White had reason to smile. On the field, Notre Dame accumulated a school and conference record 13 Big East Championships to go along with 44 All-Americans. Thirteen sports finished in the top-15 end-of-the-year rankings, 16 of them in the top 25. The engine that drives the main vehicle, football, went from 6-6 in 2004 to 9-3 and a trip to the Fiesta Bowl in Charlie Weis's first season as head coach.
Maybe more importantly, the student athletes at Notre Dame represented themselves and the university quite well. The Irish had a school record 14 ESPN The Magazine Academic All-Americans. All 24 sports teams had a semester GPA of 3.00 or better in the fall of 2005. Not to be outdone, all 22 teams in the spring (men's and women's cross country not included) achieved the same goal. Notre Dame had the highest percentage of its sports teams with 100 percent Graduation Success Rate scores in the nation. The football team was second only to Navy at 96. They also have had two straight semesters of over a 3.00 team GPA for the first time ever. Despite these spectacular academic numbers, White said that some still want better, a sign of how important hitting the books is at Notre Dame.
"I can promise you if you shadow me (at an Notre Dame workout center)," White said. "I barely get through a routine in there without a faculty member coming over and saying, ‘Kevin, I love this and love that but can we do a little better academically?' They want us to do a little better and they're never satisfied. They have an insatiable interest in us moving up the continuum and do a little better in academics."
In addition to being successful on and off the field, the Irish racked up some serious money this past sports season. White said the school raked in the most money in school history and possibly the most in the history of collegiate sports by an institution for a single year. He called it "Herculean." These were just a few of the topics broached by White, who has met with the media the past two months and plans to hold another get together sometime in August. Some of the other issues discussed by White:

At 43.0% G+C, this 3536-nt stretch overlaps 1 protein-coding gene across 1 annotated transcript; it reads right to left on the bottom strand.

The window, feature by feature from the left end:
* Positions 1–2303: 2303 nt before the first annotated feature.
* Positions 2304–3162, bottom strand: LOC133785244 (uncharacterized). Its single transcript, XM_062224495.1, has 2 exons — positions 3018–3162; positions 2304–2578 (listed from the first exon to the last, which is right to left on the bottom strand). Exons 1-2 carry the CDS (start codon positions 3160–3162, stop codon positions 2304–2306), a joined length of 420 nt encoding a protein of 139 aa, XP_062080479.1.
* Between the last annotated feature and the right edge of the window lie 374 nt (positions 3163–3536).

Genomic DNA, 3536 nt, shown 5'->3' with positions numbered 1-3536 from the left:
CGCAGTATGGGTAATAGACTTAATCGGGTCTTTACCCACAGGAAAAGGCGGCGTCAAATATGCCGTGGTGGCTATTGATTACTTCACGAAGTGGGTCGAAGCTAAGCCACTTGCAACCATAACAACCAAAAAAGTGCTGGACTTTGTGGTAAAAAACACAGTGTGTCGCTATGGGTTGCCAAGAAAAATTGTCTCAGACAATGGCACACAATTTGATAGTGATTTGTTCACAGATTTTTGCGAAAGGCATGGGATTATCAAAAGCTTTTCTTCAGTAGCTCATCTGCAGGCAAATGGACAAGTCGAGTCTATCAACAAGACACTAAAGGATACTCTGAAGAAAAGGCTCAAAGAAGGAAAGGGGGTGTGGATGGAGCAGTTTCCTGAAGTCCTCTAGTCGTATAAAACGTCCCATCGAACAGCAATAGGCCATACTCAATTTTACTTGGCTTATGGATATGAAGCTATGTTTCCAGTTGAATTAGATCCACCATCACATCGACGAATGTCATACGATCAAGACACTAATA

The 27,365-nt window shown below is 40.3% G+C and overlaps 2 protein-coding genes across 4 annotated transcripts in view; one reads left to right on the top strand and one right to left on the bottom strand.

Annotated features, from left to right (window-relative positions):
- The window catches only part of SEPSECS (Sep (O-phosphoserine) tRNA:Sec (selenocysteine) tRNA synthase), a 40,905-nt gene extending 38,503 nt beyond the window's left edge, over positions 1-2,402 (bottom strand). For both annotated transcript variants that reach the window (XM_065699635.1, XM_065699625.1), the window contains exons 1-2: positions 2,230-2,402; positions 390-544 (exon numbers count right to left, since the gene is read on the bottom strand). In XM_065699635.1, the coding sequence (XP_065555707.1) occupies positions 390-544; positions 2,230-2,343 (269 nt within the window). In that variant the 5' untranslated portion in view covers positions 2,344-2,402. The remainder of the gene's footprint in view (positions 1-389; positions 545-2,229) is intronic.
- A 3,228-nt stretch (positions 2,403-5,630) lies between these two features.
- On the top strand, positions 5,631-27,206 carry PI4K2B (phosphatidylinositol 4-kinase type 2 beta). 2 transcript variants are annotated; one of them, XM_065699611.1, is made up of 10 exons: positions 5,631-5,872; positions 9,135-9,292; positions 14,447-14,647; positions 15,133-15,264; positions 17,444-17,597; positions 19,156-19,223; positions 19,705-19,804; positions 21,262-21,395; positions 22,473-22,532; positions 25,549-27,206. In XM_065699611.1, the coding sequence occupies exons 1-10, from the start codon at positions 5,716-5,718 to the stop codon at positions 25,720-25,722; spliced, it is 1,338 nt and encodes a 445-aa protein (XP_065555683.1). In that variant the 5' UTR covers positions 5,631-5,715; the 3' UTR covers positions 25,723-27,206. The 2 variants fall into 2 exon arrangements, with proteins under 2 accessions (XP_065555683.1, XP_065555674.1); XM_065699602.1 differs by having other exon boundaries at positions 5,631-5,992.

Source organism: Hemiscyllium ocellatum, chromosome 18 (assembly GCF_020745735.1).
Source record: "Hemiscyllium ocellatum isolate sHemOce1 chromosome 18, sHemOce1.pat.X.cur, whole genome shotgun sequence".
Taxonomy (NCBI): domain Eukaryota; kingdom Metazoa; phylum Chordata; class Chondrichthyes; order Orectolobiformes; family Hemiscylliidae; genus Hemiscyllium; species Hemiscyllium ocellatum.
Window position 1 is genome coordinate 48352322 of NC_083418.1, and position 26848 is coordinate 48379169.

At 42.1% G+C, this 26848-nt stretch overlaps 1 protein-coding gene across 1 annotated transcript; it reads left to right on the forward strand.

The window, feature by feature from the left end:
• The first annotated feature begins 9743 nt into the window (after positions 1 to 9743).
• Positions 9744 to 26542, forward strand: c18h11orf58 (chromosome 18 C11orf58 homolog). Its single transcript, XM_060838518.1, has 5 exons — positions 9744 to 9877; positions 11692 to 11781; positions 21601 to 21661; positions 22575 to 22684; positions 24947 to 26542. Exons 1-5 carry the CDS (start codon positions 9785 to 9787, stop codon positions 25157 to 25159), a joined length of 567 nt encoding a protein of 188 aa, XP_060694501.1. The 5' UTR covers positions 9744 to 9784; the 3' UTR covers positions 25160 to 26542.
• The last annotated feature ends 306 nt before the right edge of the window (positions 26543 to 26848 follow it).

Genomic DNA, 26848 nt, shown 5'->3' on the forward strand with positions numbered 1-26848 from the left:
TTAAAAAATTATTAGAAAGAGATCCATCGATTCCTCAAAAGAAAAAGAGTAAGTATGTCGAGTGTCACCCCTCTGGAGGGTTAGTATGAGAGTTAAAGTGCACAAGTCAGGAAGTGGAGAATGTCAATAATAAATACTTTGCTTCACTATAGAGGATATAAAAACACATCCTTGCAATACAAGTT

*On improving the facilities: "You really have to have state-of-the-art facilities to compete at the highest level. That's a huge priority. We're continuing to make progress. I would think by August, I would be disappointed if I didn't have something substantive to announce. I could announce something today but I don't have the permission of the donors."
*On the two-sport stardom of Jeff Samardzija and Tom Zbikowksi: "These are two talented, gifted young people who have done all the right things and represent the university quite well. I'm real proud of them. To have that type of skill and talent level to do two sports at that level, is extraordinary. Absolutely extraordinary."
*On being diverse and implementing changes: "It's pluralism. It's broader than ethnic diversity. It's pluralism. We need to have a fair number of women in the department either coaching and/or in the administration. The last time I checked with regards to ethnic minorities, 50 or 51 percent of the people who play football are ethnic minorities. I think 63 percent of the people who play men's Division I basketball happen to be ethnic minorities. We need to have an appropriate representation in our program that would not be dissimilar to the percentage of those populations that are represented. That's really important for us. That's the goal and ideal. We continue to work at ways in which we can become a better player in this realm of pluralism."
*On Mike Brey: "At the end of the day, we have to find a way to have a very high end men's basketball program within the context of Notre Dame. We're not going to create special curriculums. We've got to find a way to be a big time player in men's basketball. I would think that about all our sports."
*On the future of text messaging in college recruiting: "The rules are created by the members, not the NCAA. If I find a way to gain an advantage on you, you make a rule to gain one on me. It's chess. That's what this is among the member body. There will be some movement against text messaging, I would suspect. I don't know what the counterattack will be. There'll be 15 rules against text messaging. That's how it'll proliferate to that point because again, if I was successful in gaining an advantage on you, you and your patriots will come up with a rule that'll find its way into legislation. Whether it goes up or down, who knows. But I'll create one to come back. It's a seesaw. I don't know where it's going."